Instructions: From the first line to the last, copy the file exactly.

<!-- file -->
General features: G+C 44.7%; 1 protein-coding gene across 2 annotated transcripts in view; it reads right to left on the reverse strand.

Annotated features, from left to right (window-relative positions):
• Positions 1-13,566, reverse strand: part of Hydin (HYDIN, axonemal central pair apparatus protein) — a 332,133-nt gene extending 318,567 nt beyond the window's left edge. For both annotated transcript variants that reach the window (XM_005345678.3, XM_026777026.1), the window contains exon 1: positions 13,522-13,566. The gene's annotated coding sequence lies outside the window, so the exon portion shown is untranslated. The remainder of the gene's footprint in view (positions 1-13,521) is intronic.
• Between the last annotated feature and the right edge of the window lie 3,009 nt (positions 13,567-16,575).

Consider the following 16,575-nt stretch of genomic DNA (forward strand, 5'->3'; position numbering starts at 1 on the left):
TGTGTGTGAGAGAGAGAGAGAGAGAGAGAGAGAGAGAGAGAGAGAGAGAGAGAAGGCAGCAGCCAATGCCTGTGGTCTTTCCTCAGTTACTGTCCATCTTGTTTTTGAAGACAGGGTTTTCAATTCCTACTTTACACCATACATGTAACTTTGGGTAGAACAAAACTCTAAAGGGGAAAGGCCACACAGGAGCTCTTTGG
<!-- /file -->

General features: G+C 44.7%; 1 protein-coding gene across 2 annotated transcripts in view; it reads right to left on the reverse strand.

Annotated features, from left to right (window-relative positions):
• Positions 1-13,566, reverse strand: part of Hydin (HYDIN, axonemal central pair apparatus protein) — a 332,133-nt gene extending 318,567 nt beyond the window's left edge. For both annotated transcript variants that reach the window (XM_005345678.3, XM_026777026.1), the window contains exon 1: positions 13,522-13,566. The gene's annotated coding sequence lies outside the window, so the exon portion shown is untranslated. The remainder of the gene's footprint in view (positions 1-13,521) is intronic.
• Between the last annotated feature and the right edge of the window lie 3,009 nt (positions 13,567-16,575).

Consider the following 16,575-nt stretch of genomic DNA (forward strand, 5'->3'; position numbering starts at 1 on the left):
TGTGTGTGAGAGAGAGAGAGAGAGAGAGAGAGAGAGAGAGAGAGAGAGAGAGAAGGCAGCAGCCAATGCCTGTGGTCTTTCCTCAGTTACTGTCCATCTTGTTTTTGAAGACAGGGTTTTCAATTCCTACTTTACACCATACATGTAACTTTGGGTAGAACAAAACTCTAAAGGGGAAAGGCCACACAGGAGCTCTTTGG